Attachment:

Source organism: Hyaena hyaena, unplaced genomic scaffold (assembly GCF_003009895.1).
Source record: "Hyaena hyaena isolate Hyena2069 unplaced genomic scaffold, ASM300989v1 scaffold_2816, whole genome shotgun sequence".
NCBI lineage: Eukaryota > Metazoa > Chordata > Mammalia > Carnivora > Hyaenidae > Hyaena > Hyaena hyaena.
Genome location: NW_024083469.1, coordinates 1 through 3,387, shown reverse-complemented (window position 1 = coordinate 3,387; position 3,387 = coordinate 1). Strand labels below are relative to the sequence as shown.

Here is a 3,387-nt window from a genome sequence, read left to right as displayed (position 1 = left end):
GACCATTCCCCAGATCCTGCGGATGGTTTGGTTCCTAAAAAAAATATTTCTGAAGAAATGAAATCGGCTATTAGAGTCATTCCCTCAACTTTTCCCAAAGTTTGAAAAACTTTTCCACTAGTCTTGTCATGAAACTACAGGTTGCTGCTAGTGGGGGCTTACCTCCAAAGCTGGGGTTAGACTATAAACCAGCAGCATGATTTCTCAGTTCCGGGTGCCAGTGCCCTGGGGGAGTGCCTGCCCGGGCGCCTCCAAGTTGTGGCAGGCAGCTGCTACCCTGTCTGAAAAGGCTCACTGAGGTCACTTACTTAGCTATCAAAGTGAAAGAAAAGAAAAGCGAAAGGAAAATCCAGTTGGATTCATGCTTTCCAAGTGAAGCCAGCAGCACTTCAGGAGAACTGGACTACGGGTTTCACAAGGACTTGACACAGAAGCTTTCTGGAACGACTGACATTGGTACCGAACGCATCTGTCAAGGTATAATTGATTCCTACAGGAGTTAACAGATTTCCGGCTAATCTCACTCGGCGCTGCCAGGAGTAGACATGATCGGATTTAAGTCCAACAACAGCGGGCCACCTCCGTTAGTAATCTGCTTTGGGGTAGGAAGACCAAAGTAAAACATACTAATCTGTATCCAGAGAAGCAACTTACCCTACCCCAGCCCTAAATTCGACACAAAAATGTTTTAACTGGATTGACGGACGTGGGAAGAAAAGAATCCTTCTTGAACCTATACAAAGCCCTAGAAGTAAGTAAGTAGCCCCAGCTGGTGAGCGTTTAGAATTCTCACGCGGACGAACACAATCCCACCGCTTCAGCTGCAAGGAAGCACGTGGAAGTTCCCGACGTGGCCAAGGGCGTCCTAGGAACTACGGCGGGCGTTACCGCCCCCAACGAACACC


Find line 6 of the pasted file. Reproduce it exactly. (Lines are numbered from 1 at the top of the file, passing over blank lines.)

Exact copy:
GACCATTCCCCAGATCCTGCGGATGGTTTGGTTCCTAAAAAAAATATTTCTGAAGAAATGAAATCGGCTATTAGAGTCATTCCCTCAACTTTTCCCAAAGTTTGAAAAACTTTTCCACTAGTCTTGTCATGAAACTACAGGTTGCTGCTAGTGGGGGCTTACCTCCAAAGCTGGGGTTAGACTATAAACCAGCAGCATGATTTCTCAGTTCCGGGTGCCAGTGCCCTGGGGGAGTGCCTGCCCGGGCGCCTCCAAGTTGTGGCAGGCAGCTGCTACCCTGTCTGAAAAGGCTCACTGAGGTCACTTACTTAGCTATCAAAGTGAAAGAAAAGAAAAGCGAAAGGAAAATCCAGTTGGATTCATGCTTTCCAAGTGAAGCCAGCAGCACTTCAGGAGAACTGGACTACGGGTTTCACAAGGACTTGACACAGAAGCTTTCTGGAACGACTGACATTGGTACCGAACGCATCTGTCAAGGTATAATTGATTCCTACAGGAGTTAACAGATTTCCGGCTAATCTCACTCGGCGCTGCCAGGAGTAGACATGATCGGATTTAAGTCCAACAACAGCGGGCCACCTCCGTTAGTAATCTGCTTTGGGGTAGGAAGACCAAAGTAAAACATACTAATCTGTATCCAGAGAAGCAACTTACCCTACCCCAGCCCTAAATTCGACACAAAAATGTTTTAACTGGATTGACGGACGTGGGAAGAAAAGAATCCTTCTTGAACCTATACAAAGCCCTAGAAGTAAGTAAGTAGCCCCAGCTGGTGAGCGTTTAGAATTCTCACGCGGACGAACACAATCCCACCGCTTCAGCTGCAAGGAAGCACGTGGAAGTTCCCGACGTGGCCAAGGGCGTCCTAGGAACTACGGCGGGCGTTACCGCCCCCAACGAACACC